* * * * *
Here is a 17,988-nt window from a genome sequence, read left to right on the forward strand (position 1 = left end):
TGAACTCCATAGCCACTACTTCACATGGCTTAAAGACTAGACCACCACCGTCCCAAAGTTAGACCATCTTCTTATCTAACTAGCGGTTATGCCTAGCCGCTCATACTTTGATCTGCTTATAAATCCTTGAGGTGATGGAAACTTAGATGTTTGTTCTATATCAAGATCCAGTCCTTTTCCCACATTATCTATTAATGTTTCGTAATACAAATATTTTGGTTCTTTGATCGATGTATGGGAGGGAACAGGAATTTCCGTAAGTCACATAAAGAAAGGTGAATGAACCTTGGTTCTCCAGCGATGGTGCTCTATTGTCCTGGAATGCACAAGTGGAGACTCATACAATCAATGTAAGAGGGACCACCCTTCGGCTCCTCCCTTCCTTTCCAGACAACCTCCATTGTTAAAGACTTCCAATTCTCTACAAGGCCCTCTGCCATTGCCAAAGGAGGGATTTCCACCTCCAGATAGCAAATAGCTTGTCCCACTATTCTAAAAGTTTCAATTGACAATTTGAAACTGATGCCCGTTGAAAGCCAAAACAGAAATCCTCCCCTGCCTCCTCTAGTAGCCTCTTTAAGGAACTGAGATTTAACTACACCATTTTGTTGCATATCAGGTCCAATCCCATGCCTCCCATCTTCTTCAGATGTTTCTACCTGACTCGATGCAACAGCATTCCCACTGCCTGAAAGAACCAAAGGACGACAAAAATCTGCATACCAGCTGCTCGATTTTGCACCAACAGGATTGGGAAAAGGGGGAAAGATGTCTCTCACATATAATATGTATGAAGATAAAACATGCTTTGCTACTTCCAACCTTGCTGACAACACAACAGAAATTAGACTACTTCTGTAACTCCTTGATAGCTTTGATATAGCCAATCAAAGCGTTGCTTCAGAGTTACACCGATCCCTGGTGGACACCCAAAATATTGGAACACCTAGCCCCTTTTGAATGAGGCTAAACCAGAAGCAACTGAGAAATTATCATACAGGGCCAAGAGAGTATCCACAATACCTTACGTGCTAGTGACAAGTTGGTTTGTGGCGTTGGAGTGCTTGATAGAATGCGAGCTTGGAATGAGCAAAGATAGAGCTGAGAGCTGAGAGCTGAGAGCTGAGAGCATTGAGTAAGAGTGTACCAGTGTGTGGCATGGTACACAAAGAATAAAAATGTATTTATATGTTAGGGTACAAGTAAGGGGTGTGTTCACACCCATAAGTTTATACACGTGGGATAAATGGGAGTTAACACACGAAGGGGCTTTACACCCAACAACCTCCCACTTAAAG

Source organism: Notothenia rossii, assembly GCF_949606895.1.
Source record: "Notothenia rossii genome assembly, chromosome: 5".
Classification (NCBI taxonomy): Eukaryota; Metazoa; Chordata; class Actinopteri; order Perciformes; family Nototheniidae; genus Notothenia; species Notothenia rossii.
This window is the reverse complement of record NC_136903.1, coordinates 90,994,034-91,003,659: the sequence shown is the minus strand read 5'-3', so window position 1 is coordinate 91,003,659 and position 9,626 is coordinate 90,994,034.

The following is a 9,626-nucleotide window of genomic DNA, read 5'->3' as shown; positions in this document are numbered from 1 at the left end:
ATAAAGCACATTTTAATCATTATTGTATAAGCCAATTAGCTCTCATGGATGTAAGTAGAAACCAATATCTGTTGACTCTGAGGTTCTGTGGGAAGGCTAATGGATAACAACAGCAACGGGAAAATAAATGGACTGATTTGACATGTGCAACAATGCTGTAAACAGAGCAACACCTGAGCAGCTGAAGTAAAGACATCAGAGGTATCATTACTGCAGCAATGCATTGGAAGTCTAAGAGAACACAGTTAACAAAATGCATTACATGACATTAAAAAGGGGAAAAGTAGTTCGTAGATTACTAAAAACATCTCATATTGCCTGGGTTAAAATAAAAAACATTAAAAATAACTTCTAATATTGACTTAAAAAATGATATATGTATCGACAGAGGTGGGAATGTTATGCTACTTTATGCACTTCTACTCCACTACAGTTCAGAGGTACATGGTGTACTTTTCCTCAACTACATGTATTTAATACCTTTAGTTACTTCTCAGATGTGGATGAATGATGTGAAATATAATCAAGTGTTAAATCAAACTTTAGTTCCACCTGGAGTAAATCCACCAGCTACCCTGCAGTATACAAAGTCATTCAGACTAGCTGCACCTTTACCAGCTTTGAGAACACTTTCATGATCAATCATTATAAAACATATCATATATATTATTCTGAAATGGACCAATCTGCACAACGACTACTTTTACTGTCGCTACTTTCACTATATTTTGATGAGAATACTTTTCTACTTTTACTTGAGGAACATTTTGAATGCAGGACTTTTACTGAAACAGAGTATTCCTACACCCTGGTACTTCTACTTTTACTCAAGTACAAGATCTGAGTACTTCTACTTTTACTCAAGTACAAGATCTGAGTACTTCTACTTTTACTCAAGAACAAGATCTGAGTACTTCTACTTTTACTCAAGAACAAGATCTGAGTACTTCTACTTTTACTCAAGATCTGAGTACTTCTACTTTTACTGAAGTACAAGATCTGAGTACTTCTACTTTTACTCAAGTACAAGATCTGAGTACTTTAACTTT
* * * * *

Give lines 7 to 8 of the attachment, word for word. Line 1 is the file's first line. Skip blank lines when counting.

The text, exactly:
The following is a 9,626-nucleotide window of genomic DNA, read 5'->3' as shown; positions in this document are numbered from 1 at the left end:
ATAAAGCACATTTTAATCATTATTGTATAAGCCAATTAGCTCTCATGGATGTAAGTAGAAACCAATATCTGTTGACTCTGAGGTTCTGTGGGAAGGCTAATGGATAACAACAGCAACGGGAAAATAAATGGACTGATTTGACATGTGCAACAATGCTGTAAACAGAGCAACACCTGAGCAGCTGAAGTAAAGACATCAGAGGTATCATTACTGCAGCAATGCATTGGAAGTCTAAGAGAACACAGTTAACAAAATGCATTACATGACATTAAAAAGGGGAAAAGTAGTTCGTAGATTACTAAAAACATCTCATATTGCCTGGGTTAAAATAAAAAACATTAAAAATAACTTCTAATATTGACTTAAAAAATGATATATGTATCGACAGAGGTGGGAATGTTATGCTACTTTATGCACTTCTACTCCACTACAGTTCAGAGGTACATGGTGTACTTTTCCTCAACTACATGTATTTAATACCTTTAGTTACTTCTCAGATGTGGATGAATGATGTGAAATATAATCAAGTGTTAAATCAAACTTTAGTTCCACCTGGAGTAAATCCACCAGCTACCCTGCAGTATACAAAGTCATTCAGACTAGCTGCACCTTTACCAGCTTTGAGAACACTTTCATGATCAATCATTATAAAACATATCATATATATTATTCTGAAATGGACCAATCTGCACAACGACTACTTTTACTGTCGCTACTTTCACTATATTTTGATGAGAATACTTTTCTACTTTTACTTGAGGAACATTTTGAATGCAGGACTTTTACTGAAACAGAGTATTCCTACACCCTGGTACTTCTACTTTTACTCAAGTACAAGATCTGAGTACTTCTACTTTTACTCAAGTACAAGATCTGAGTACTTCTACTTTTACTCAAGAACAAGATCTGAGTACTTCTACTTTTACTCAAGAACAAGATCTGAGTACTTCTACTTTTACTCAAGATCTGAGTACTTCTACTTTTACTGAAGTACAAGATCTGAGTACTTCTACTTTTACTCAAGTACAAGATCTGAGTACTTTAACTTT